My track record with productivity tools is...not great. I mean, nothing disastrous happens but usually I find them to be more effort than they are worth. I still swear by my paper monthly planner - I hate electronic calendars. The little day squares are so tiny! I keep track of everything on my planner - Exercise. When orders, checks, and bills are due. Appointments and social events, obvs. Even my daily weigh-in!
In that light I should be reluctant to gush about yet another e-tool for self-improvement. Except, that doesn't really capture SuperBetter. It's more about reaching goals, even if the goal is "beating depression*" or "forgiving yourself for not being perfect." More tangible goals work, too. Mine is to grow my pottery business.
Here's what I love about SuperBetter: it's set up like a game. You have bad guys to battle, quests to win, power ups to help you with all that. It's fun, and it's specific: when you can't think of what the next step might be, SuperBetter has an idea for you.
This week my SuperBetter quests are about getting shit done in the studio and about self-care, so important for everyone, and crucial to me to avoid my old nemesis, depression*, as we turn into the dark half of the year. So far it's fun! You can set your quests, power-ups, and bad guys to battle yourself, or the game has some built-ins of each. Today I battled The Sticky Chair, for example, and was able to get moving and get things done. My power-ups include 2 Minutes of Yoga, and Cuddle a Cat. Give it a try! If you want me to be your ally within the game, invite me at email@example.com.
Speaking of cats, we've had one hanging around all day for a few months now. We dubbed him Skinny Cat because, well, he's skinny. At first we weren't too worried about Skinny Cat, because he wasn't interested in food we offered him, and his fur smelled nice - like a perfumed hand had been petting him. Just this last week or two, though, he seemed to be here all the time: I'd come in from glazing around 9:30, and Skinny Cat was still in the yard. My husband got up and 5:30 in the morning, and Skinny Cat was still there. He'd started to try and snake past our feet to get into the house, and to beg for food. (Yes, we fed him...) Last week was a very rainy one, and Skinny Cat came into the studio soaking wet on Wednesday. Thursday evening he still hadn't gone home, despite torrential rain all day. We started to think he must be living in our shed - but he was wet & it was getting colder, so Thursday night we brought him in the house.
We had to keep him apart from the other cats, who have hated him through the windows for months. Finn, my laid-back tuxedo, is particularly offended by Skinny Cat. Adopting him was never an option, but we talked about bringing him to the shelter. I know how awful it feels when a cat is missing, though, and I wanted to give him another chance to go home, if he had one. Friday was dry and relatively warm, so I put Skinny back outside - with a collar on. My thinking was, if he comes back without the collar - or doesn't come back - I will know that he has people. He stuck around all day Friday, but when we made no move to let him in Friday night, he wandered off.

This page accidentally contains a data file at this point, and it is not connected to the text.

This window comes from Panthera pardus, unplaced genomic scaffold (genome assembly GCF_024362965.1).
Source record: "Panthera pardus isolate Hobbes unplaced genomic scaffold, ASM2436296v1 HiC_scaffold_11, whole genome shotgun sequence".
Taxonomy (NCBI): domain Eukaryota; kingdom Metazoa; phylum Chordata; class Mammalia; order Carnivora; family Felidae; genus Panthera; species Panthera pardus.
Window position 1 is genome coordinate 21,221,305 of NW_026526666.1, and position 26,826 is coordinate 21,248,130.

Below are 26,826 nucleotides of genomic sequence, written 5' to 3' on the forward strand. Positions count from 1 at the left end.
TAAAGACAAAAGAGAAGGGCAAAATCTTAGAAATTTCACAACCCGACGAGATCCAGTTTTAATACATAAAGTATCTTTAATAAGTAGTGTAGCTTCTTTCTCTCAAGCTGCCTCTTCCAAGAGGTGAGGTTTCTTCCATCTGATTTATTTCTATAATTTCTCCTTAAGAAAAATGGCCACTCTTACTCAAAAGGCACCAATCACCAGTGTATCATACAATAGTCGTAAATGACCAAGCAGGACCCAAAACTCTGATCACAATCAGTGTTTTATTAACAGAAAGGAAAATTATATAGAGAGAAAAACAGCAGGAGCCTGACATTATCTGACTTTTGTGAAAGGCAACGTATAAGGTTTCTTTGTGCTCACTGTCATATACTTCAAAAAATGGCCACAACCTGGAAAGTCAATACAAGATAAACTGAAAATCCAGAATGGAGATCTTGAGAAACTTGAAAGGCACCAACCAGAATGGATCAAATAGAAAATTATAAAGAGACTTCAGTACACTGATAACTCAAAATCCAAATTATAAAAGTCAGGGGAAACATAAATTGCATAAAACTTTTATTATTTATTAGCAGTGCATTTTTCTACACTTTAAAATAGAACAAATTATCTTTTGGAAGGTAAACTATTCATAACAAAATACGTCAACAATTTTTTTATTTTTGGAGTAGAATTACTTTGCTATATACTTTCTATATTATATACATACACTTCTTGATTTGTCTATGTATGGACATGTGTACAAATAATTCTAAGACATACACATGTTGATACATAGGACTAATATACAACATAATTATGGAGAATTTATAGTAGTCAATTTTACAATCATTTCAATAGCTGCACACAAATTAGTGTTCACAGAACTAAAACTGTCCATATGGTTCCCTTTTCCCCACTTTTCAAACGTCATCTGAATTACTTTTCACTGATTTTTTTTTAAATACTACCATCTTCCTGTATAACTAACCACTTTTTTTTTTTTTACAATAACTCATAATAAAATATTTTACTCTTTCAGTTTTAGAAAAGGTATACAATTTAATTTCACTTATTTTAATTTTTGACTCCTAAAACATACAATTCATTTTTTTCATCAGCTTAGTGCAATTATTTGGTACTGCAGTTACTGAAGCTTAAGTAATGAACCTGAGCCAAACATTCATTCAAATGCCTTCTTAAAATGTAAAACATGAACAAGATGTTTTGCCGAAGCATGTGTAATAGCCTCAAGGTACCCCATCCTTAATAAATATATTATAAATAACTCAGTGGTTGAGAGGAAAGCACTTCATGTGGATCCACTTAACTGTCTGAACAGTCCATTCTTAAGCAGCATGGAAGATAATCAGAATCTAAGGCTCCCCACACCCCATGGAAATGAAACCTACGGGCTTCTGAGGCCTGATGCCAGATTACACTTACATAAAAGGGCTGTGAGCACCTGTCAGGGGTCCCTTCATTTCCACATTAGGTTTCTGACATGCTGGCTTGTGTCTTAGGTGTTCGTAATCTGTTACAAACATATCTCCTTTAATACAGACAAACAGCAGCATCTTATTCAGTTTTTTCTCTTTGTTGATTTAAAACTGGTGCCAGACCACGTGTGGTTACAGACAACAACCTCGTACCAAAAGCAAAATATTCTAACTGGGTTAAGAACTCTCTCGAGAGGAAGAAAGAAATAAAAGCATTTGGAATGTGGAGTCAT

This morning, for the first time since August, Skinny Cat is not here. His people must have seen the collar, & decided to keep him in. SO glad I gave him a chance to go home! I hope finding the collar on their cat was not too upsetting to his people; I just couldn't think of any other way to find out if he was somebody's cat. Seems like Skinny Cat had his happy ending all along, though, so, that can be my Daily Gratitude.
I frequently get calls and emails asking if I give lessons. I don't - not at my studio, anyway. I do teach both wheel-throwing and handbuilding at Portland Pottery, which is nearly 60 miles away but until recently the only option, other than colleges & universities, for those wanting to take pottery lessons in southern and central Maine.
That's all changing! A couple of years ago some enterprising folk opened Chase's Garage in York, a smaller studio with a gas-fired stoneware kiln. Last year my friend Malley Weber re-opened and expanded her teaching studio, Hallowell Clay Works, moving it to Water Street in Hallowell. I wrote a bit about HCW last year when it opened.
Over the last several months two more teaching studios have opened near me: Neighborhood Clay in Damariscotta, and Community Clay in Rockport. I just wanted to say, welcome to the neighborhood! It's always good to bring joy, creativity, and learning to more people.
Lori Keenan Watts (aka me) is a potter, gardener, and avid reader from Augusta, Maine. Though I started my university education in surface design for fabric, clay quickly grabbed me by the heart and redirected my creative impulses. I have been a potter for over 25 years -- hard to believe. The most valuable years of my ceramic education were spent in graduate study at Southern Illinois University at Edwardsville, under the tutalage of Dan Anderson and Paul Dresang.
My aesthetic is guided by my love of the material itself. What fascinates me and makes a pot compelling for me is the clay-ness of clay: the squooshiness that becomes the adamantine solidity. I also like patterns, unexpected proportions, and when the flame comes along and dissolves part of my careful decorating efforts! I am obstinate about this aesthetic, to a point which might be called pig-headed, but hey, if you don't like what you make, why bother?
My happy little family also includes my husband, musician and photographer (and author of the book Alewife) Doug Watts; five cats; and a turtle, all foundlings and rescues of one stripe or another.